Our second day touring Israel was the busiest. So here we go:
We started off in Tel Aviv looking at a tel (a mound of dirt that has ruins buried in it) of a Philistine village.
We saw an “industrial” wheat press and then a normal home style wheat press that the women would use to make wheat every day. An interesting fact to note: the skeletons that they found of women in those days had pretty much no knee caps because they spent their life on their knees making wheat. K was kind enough to demonstrate how it would work for a woman in those days even though she’s allergic to the stuff (not hard work, wheat).
We also saw the ruins of a Philistine temple. This is the same style of temple that Samson destroyed (Judges 16:29-30). You can see in the picture, the two central pillars are right next to each other, exactly as is recorded. However, Samson did this at a temple in Gaza and we decided not to go there this trip.
We traveled from Tel Aviv up north to Caesarea Maritima (by the Sea). This was a city built as a the major port along the Mediterranean Sea by Herod the Great (he was great because he built a lot and he killed a lot – including his own wife and some of his sons) This is where Peter ended up after his vision at Joppa. He met Cornelius, a centurion, who was the first Gentile Christian (Acts 10). A few other highlights:
Amphitheater overlooking Mediterranean Sea
Herod’s palace (where Paul was held and taught before being sent to Rome, Acts 23-25)
There are not many places where Pontius Pilate’s name is recorded in history. Therefore, many scholars argued that he never existed and helped prove the Bible is faulty. That is until they found the cornerstone of Herod’s palace and saw the engraving of Pontius Pilate’s name.
Herod built a massive dock that was an architectural masterpiece for its time. He had an outer dock and then an inner dock. This is a picture of the inner dock which is now dry land. This is where ships would have come to load and unload and where Paul most likely boarded a ship to head to Rome.
Finally, this this the aqueduct built by Herod to bring water 8 miles from a spring at the foot of Mt. Carmel to the port city.
We stopped for lunch at a village lived in by the Druze. They are an arab religious community that lives in Israel that believe in reincarnation and serve in the Israeli army. Our guide told us that, because of their belief in reincarnation, they are very good soldiers. I ate falafel for lunch and enjoyed it. In fact, I did not eat one cheeseburger the entire trip. Very impressive for me.
After lunch we headed to Mt. Carmel. This is where Elijah challenged the prophets of Baal to a competition between their gods and God. God won (1 Kings 18).
This is me being Elijah and mocking the prophets of Baal.
K and I on top of Mt. Carmel
After that we traveled to Megiddo. It was one of the 3 strong chariot towns built by King Solomon. It is located at a strategic location for travel. On one side are the hills of Samaria and on the other is Mt. Carmel. Megiddo is the passage way through. Also, this looks out over the Jezreel Valley, otherwise knowns as the valley of Armageddon. Standing on the hill of Megiddo looking over the Armageddon Valley our guide pointed out the location of about 10 biblical stories in a minute to us. It was unbelievable and happened so fast that I didn’t get a chance to write any of them down.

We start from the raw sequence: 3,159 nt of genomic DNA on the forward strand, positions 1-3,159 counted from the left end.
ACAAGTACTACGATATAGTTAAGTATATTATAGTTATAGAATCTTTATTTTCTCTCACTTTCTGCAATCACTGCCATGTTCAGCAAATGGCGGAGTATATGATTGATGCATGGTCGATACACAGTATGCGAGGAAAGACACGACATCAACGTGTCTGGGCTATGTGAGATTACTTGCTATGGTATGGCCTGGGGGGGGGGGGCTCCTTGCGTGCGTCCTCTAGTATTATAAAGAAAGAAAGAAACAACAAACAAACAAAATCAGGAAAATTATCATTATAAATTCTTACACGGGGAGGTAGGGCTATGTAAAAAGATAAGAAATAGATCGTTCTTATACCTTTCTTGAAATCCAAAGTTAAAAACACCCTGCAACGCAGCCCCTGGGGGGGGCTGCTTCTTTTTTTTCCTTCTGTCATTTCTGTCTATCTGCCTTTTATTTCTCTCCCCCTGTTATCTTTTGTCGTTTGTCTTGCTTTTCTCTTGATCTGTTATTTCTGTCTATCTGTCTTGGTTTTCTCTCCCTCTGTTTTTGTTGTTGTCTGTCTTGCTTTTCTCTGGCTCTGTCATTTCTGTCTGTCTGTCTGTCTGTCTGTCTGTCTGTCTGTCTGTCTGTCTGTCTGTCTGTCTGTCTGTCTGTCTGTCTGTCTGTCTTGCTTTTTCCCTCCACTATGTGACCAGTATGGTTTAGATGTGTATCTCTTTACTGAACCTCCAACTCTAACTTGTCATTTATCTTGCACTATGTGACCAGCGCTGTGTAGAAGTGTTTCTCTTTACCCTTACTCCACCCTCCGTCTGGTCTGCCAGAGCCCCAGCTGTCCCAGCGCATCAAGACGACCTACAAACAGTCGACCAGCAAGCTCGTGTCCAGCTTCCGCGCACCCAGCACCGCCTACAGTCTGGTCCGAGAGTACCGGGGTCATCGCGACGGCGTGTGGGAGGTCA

Here is a manger located at Megiddo near where the stables would have been for horses and chariots. This is actually the type of manger Jesus would have been laid in when born, not some nice looking wood structure.
King Ahab had this tunnel built to get to a spring for water. To get to a water source at Megiddo you had to go down a hill to the spring. If you were under attack, walking down an exposed hill is not very safe. So King Ahab had this tunnel built and blocked up the other entrance at the foot of the hill so they could safely go and get water.
After driving through the Armageddon Valley we stopped by the city of Nazareth, Jesus hometown. It’s a big city now, but it was a tiny non-important town when Jesus was growing up.
This is Mount Precipice at the edge of Nazareth. There are two interesting things about this place. One, tradition says that this is where the crowd took Jesus when they wanted to throw him off a cliff (Luke 4:16-30). Don’t worry, they didn’t throw him off. You can see the steepness of the cliff in the picture. Two, it’s amazing to think about the fact that Jesus grows up in a city overlooking the Armageddon Valley and all the Old Testament stories that happened right around there.
After this we drove through Cana (the place of Jesus first miracle – water to wine – in John 2) and ended up at Kibutz Ginosar, where our hotel was located, on the shore of the Sea of Galilee. It was an unbelievably overwhelming day. I had a few minutes to reflect on everything standing on top of Mount Precipice and the main feeling I had was one of wonder. This day alone was worth the price of the trip. It took the black and white of reading my Bible and added color to every aspect of it.